*****SPOILERS INBOUND FOR SQUID GAME!****
For anyone who’s been enjoying life outside the confines of a rock’s underside for the past month, it’s well known that Netflix’s Squid Game is the biggest Netflix show ever, reaching over 111 million viewers! The hit Korean show about a twisted organisation pitting poor people against each other in deadly children’s games has swept the globe. However, as renowned and celebrated as the show is, it is not completely without its faults.
While the story, structure, set design, and sheer brilliance of its sickening concept have received praise from fans far and wide, all aspects of the fandom are almost unanimously united in their criticisms of the acting for the VIP characters.
Towards the final episodes of the show, the VIPs are introduced as mysterious masked rich Westerners who have paid a pretty penny to get a front-row seat to the unfurling chaos. The wealthy Americans are the only characters in the show to speak exclusively in English, however, their dialogue and performances were arguably worse than that of a Sega CD game.
Whether it be being compared to the brilliant Korean cast or other English-speaking actors in Western media, almost everyone has labelled the performances as sub-par at best and feeling just strangely…off. Well, it turns out there may actually be a reason for that, and no, it’s not just down to shoddy acting.
John D Michaels, who played VIP One, was recently interviewed by The Guardian, where he explains why the English acting comes across so strangely.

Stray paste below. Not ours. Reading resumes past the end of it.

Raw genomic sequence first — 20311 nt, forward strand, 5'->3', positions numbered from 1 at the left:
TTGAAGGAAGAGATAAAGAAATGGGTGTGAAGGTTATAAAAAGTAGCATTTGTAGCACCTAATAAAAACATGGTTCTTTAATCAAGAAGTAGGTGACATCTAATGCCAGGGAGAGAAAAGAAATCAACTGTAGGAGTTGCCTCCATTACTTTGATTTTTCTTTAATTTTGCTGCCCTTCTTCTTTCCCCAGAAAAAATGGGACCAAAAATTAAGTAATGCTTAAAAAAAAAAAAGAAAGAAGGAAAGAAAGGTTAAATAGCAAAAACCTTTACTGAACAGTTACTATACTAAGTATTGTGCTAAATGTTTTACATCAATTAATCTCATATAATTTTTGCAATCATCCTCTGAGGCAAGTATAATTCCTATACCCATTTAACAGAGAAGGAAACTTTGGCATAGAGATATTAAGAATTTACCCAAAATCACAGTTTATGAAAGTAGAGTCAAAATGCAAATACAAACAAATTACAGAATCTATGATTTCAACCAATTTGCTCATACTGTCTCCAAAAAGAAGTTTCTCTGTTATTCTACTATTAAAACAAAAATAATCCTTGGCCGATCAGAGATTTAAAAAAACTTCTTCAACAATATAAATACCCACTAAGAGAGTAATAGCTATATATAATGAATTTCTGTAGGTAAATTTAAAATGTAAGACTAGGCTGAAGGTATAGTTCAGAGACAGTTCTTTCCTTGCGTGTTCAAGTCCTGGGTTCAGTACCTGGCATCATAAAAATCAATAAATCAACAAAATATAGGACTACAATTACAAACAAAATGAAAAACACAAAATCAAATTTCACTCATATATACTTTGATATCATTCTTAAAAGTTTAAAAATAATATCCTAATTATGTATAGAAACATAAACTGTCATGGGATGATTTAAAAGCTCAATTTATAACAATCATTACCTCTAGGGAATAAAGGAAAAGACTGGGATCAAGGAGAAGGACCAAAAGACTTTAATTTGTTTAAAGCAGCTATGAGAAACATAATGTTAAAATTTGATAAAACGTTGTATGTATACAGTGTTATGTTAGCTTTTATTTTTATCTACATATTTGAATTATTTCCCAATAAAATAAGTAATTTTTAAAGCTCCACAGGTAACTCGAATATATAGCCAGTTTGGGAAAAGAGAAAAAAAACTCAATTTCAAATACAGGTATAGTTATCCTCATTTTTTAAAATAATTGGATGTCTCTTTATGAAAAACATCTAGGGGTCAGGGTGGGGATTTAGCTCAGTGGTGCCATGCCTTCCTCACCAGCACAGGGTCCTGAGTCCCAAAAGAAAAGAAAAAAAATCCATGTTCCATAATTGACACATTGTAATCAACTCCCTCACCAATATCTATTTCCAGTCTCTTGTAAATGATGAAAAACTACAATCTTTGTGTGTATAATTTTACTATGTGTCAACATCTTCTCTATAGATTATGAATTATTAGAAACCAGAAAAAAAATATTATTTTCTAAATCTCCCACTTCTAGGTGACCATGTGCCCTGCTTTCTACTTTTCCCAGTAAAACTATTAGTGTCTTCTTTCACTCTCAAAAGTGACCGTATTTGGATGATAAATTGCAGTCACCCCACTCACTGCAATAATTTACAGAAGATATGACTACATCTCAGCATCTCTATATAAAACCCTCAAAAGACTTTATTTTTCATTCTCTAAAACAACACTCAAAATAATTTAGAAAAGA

It’s different for every show, but non-Korean performers often act with dialogue that is translated by a non-native – sometimes even by Google Translate – so it can sound unnatural.
We were all wearing very heavy plaster masks, and sitting on couches that were at least 20-30ft away from the closest VIP.John D Michaels (Interview with The Guardian)
We all had to yell our lines vaguely into the air, which added to the weird tonality of the delivery.
In the interview he goes on to elaborate that the actors were given no context for their roles; being told that they were simply playing “dirtbag millionaires” and “total idiots”, which made it difficult for the actors to fully assess how they should compose themselves.
Michaels goes on to state how these issues are further complicated by editing processes; as a Korean editor may not be familiar with which take is best to use with an English scene. It’s also worth noting how heightened a lot of Korean drama is compared to Western drama; something that Western audiences may not pick up on if they don’t speak Korean themselves. Hence the cartoonish nature of the Korean actors’ delivery is lost in translation, whereas the English VIP scenes come across as weirdly stinted.
This is not the only issue Squid Game has had in terms of translation, with many sources reporting numerous inaccuracies in the English subtitles, with lots of character detail and nuance being completely lost in translation.
However, in spite of these issues, it certainly hasn’t stopped Squid Game‘s success, as it is now worth $900 million to Netflix; something that’s sure to be a blow to all the Korean TV channels who apparently rejected the idea for over 10 years.
It’s unknown if a second series is to come, but with the massive success of the first, it won’t be surprising if we hear news of a sequel season being in production soon.
Did you like Squid Game? Did you notice the translation issues? Are there any other foreign series that have had similar issues with English translation? Let us know in the comments!